Other Stuff A Light on Dark Matter!

This topic contains 27 replies, has 5 voices, and was last updated by Bob Williams 4 months ago. This post has been viewed 576 times

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  • #12557

    Wheels-Of-Fire
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    • @grahamdearsley
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    Im with Einstein on this one. Best to look for a simple explination. Look at the early astronomers who came up with complicated equasions and tables to explain the movements of some strange stars they saw in the sky. If you follow their methods you get the right results but for all the wrong reasons !

    #12559

    Wheels-Of-Fire
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    • @grahamdearsley
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    I forgot to mention the second part of my thinking on waves and also quantum (sub atomic) strangeness..

    If space IS full of static sub atomic particles then all waves can be compression waves. All water waves are compression waves and you only get to see the classic sinusodal shape at the boundry between two medium, in this case air and water.

    This may explain why quantum energy seems to travel in packets. Really haven’t looked into this though.

    The other thing is these things are smaller than photons and really must travel faster than light to carry the energy they do.

    Traveling faster than light may explain why things appear to be in two places when you try to look at them with photons and also that bit about just looking at them destroying the effect.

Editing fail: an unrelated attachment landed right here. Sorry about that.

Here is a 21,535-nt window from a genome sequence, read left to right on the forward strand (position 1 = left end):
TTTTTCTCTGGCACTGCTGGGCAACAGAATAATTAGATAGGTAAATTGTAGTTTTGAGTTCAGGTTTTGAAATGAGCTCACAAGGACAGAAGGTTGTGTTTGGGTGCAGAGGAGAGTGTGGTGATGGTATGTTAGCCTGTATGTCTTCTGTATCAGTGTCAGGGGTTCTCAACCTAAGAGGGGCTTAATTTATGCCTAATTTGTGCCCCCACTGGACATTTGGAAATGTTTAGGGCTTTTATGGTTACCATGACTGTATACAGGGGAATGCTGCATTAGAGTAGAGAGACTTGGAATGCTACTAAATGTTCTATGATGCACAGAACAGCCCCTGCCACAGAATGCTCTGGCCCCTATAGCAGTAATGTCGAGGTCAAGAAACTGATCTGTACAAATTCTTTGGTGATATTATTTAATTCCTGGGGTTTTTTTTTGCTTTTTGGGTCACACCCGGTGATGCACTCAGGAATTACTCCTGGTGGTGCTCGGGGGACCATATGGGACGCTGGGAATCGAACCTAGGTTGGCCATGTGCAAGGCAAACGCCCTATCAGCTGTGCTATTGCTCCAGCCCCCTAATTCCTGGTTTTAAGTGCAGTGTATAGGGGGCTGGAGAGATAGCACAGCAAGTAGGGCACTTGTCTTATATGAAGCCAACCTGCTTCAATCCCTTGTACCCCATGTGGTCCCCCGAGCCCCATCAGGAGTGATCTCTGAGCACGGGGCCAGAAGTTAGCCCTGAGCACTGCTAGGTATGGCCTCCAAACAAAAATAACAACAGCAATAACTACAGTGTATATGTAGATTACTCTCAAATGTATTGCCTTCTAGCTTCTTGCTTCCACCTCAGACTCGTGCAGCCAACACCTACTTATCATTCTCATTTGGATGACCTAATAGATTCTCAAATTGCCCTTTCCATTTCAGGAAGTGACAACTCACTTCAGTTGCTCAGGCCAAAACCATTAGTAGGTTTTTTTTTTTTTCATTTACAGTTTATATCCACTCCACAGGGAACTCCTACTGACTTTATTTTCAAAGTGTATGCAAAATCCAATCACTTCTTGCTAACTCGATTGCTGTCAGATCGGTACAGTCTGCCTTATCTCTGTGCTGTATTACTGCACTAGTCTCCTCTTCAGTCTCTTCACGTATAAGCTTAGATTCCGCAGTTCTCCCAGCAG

As before just a thought 😊

    #12569

    Bob Williams
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    • @bullstuff2
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    Photons ARE light.

    Only Muhammad Ali could travel faster than light:

    I’m so fast that last night I turned off the light switch in my hotel room and was in bed before the room was dark.

    But he also said this:

    I am the greatest, I said that even before I knew I was. ”

    So I begin to doubt his FTL speech.

    β€œIf you think this Universe is bad, you should see some of the others.”
    ― Philip K. Dick, legendary SF writer.

    #12600

    Wheels-Of-Fire
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    • @grahamdearsley
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    Yes Bob photons ARE light and these things are smaller.

    I would not DARE to quertion Eignsteign about the behaviour of normal sized matter 😊

    #12601

    Wheels-Of-Fire
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    • @grahamdearsley
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    Here is a question

    A photon enters your eye and is detected when it hits your retina.

    I am assuming the photon gives up its energy during the impact so you can detect it but what happens to the photon ?

     

    #12603

    Ed P
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    • @edps